Parshat Vayeishev (Mussar)

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Bereishit (37: 32-36)
And they took Joseph’s tunic and slaughtered a kid and dipped the tunic in the blood, and they sent the ornamented tunic and had it brought to their father, and they said, “This we found. Recognize, pray, is it your son’s tunic or not?” And he recognized it, and he said, “It is my son’s tunic. A vicious beast has devoured him, Joseph is torn to shreds!” And Jacob rent his clothes and put sackcloth round his waist and mourned his son for many days. And all his sons and all his daughters rose to console him and he refused to be consoled and he said, “Rather I will go down to my son in Sheol mourning,” and his father keened for him.”

Rashi
Ya’akov wanted to dwell in peace. God said, “Is the reward of the righteous in the World to Come
not enough for them that they desire to live in peace in this world too?” Whereupon the fury of the
loss of Yosef pounced upon him.

Jacob had a difficult life, but even when he has returned home, he has to again face
tragedy, with the apparent death of his beloved son Joseph. There is an important
lesson about Jewish spirituality here. How do you understand Rashi’s comment?

Eliyahu Dessler
… each person who comes into the world has a unique task to perform, which is his “portion” in
the service of Hashem. [The situations he faces and his personal resources] together provide the
special tests and trials which he will endure during his life; the manner in which he reacts to these
tests will constitute his spiritual portion in creation.

How do you understand Rabbi Dessler’s statement about the nature of our spiritual
journey? Does the idea of journey as a test resonate or not with you? What are other
ways to experience a relationship with God? Do you find Rabbi Dessler’s perspective
helpful in dealing with our own personal difficulties?

Rav Wolbe
Often, a person feels that his circumstances make it impossible for him to focus on his spiritual
obligations. … However, it is specifically in these situations that we are expected to rise above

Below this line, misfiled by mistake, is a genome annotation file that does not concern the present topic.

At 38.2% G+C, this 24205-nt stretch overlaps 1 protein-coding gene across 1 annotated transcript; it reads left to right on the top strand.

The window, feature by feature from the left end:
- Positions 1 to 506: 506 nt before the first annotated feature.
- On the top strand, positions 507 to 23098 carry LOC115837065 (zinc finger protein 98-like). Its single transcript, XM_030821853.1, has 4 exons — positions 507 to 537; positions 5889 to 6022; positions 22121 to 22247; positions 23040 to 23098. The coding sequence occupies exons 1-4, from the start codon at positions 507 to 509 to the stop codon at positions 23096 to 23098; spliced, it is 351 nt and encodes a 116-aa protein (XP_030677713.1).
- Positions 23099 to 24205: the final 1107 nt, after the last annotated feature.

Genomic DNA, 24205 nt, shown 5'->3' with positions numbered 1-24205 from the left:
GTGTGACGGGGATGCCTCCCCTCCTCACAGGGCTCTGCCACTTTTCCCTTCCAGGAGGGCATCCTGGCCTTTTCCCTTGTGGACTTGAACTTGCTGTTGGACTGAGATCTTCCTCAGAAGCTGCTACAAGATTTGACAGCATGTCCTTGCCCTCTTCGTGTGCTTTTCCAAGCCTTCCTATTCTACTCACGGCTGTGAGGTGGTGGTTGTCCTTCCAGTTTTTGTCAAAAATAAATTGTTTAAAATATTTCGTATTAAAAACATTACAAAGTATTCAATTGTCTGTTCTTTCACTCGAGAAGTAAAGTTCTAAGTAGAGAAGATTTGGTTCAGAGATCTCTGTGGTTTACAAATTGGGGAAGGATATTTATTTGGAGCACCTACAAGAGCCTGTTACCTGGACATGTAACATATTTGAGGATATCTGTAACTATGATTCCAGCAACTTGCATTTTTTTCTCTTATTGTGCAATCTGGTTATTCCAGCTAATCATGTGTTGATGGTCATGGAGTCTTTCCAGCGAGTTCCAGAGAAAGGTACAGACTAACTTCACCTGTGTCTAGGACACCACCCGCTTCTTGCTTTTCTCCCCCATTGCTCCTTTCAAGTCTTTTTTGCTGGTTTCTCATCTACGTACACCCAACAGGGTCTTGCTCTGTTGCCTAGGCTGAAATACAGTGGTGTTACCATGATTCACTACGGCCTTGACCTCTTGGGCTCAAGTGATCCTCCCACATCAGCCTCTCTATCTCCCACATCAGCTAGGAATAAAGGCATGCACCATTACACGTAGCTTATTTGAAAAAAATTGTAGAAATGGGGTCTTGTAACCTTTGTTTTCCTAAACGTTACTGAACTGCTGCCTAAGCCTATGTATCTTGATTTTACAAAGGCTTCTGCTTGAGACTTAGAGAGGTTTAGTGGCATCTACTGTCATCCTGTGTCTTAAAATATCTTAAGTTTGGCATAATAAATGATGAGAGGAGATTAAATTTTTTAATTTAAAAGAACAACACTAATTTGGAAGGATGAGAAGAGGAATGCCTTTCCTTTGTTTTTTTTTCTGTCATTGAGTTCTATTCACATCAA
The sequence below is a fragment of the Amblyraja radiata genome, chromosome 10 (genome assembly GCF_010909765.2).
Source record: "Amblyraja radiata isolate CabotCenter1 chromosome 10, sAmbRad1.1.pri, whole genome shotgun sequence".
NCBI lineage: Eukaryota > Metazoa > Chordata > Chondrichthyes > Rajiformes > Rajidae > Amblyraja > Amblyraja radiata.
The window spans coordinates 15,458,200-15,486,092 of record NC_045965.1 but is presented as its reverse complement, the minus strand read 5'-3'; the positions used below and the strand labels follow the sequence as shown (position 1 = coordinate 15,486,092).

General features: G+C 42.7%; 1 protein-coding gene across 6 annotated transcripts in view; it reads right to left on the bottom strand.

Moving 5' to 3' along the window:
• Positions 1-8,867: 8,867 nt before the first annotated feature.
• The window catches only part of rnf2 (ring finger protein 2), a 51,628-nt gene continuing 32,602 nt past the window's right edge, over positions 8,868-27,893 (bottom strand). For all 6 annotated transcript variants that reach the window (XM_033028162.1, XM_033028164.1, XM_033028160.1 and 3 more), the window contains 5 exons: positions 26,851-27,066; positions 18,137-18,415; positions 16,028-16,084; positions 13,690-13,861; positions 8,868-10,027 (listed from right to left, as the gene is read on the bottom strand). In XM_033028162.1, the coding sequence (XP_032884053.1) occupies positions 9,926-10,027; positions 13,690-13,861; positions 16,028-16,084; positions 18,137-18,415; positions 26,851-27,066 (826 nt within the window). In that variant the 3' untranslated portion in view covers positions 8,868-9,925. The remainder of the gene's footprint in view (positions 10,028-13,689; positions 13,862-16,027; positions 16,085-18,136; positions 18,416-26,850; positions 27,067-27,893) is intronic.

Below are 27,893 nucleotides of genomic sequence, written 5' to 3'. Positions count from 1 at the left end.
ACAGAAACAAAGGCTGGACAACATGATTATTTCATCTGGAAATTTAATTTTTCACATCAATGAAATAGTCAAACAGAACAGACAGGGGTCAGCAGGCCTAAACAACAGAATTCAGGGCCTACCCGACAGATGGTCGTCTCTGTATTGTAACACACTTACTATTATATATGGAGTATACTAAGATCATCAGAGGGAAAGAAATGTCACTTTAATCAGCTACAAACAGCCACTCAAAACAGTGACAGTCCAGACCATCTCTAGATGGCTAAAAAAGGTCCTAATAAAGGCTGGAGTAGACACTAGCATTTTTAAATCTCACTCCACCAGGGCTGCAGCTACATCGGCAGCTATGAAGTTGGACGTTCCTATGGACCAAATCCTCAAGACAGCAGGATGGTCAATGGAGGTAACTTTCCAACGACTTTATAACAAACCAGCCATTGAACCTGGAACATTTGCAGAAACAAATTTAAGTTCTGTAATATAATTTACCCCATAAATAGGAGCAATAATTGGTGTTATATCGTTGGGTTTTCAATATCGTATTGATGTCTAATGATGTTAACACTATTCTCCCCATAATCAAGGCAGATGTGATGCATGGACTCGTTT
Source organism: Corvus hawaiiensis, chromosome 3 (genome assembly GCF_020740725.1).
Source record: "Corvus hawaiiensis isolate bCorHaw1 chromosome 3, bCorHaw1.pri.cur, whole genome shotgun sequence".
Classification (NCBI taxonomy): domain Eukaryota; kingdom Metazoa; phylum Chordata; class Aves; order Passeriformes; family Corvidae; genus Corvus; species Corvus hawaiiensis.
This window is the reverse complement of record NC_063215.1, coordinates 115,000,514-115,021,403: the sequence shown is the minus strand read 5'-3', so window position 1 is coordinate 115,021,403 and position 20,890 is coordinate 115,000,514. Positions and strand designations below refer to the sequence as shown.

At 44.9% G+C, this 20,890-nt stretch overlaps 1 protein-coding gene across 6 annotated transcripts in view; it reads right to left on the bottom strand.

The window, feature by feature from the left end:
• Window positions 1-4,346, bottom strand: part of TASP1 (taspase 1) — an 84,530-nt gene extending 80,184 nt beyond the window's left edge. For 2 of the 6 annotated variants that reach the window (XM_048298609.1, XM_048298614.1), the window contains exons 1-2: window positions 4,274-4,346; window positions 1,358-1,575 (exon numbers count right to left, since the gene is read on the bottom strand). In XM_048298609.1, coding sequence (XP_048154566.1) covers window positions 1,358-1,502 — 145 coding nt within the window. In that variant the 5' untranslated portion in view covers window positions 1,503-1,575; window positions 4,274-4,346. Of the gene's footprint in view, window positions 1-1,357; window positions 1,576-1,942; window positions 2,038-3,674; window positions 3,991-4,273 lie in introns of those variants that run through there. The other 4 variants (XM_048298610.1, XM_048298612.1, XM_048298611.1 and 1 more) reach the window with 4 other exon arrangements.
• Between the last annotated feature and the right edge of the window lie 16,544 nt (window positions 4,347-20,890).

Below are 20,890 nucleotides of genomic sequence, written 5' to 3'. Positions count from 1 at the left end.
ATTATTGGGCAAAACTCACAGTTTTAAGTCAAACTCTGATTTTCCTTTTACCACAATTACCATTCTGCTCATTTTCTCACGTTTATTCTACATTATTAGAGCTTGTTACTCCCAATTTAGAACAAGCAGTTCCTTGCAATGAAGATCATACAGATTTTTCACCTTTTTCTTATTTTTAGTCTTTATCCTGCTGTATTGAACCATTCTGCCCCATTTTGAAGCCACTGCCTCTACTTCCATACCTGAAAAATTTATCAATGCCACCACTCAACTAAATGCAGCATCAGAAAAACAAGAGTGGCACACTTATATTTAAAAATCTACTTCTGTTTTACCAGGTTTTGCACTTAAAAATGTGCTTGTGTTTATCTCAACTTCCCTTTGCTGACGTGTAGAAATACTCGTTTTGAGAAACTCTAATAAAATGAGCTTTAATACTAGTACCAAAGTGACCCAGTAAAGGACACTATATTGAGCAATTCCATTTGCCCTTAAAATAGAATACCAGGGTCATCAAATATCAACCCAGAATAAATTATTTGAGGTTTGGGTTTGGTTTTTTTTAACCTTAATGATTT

external factors that were placed in our paths to test us.

Rabbi Wolbe seems to be saying that our difficulties are, in fact, our spiritual obligations. What does it mean to rise above “external factors”?

Rav Wolbe
Our surroundings do not always support our avodas Hashem, but we can choose whether or not to live with Hashem. He can be found in the ashrams of India, in the subways of Manhattan, and even in the North Pole. We simply have to look for Him, and if we do, we will find him everywhere — even in the daily headlines!’

What do you think is the ideal spiritual setting? Taking a mussar perspective, what
would be the ideal spiritual setting for a person?

Rav Wolbe
Shemira is the desire to put one’s knowledge into practice. … [imagine] someone sitting and
learning the Gemara in Yevamos 63a about lending money to a poor person in his time of need.
Suddenly, he hears knocking at the door and he opens it to find a poor person standing in the
doorway. “Maybe you can lend me a hundred dollars?” asks the impoverished fellow. The host
hems and haws about how it’s not a good time for him and that he should try when he’s in his
office. He then closes the door and sits back down and continues learning the Gemara about
lending money to a poor person at the time of his need! This man was learning, but
without shemira – the intention of integrating his knowledge into practice.

On Chanukah we celebrate the liberation of the Jewish People from the clutches of Greek
culture. Similar to the Jews, the Greeks were also keen on becoming scholarly and amassing
knowledge. Yet, there was a fundamental difference between the Greeks and the Jews. The
Greeks never intended to integrate their knowledge into practice, while the Jewish People “wait
and look forward” for such opportunities. The Ramban wrote in his famous letter (and it should be
our guide for life): “When you stand up from a studying a sefer, search to see if there is anything
that you have learned that you could put into practice.”

In this perspective what is the purpose of Torah study, or any pursuit of knowledge? How
would you put Jacob’s and Joseph’s stories into practice?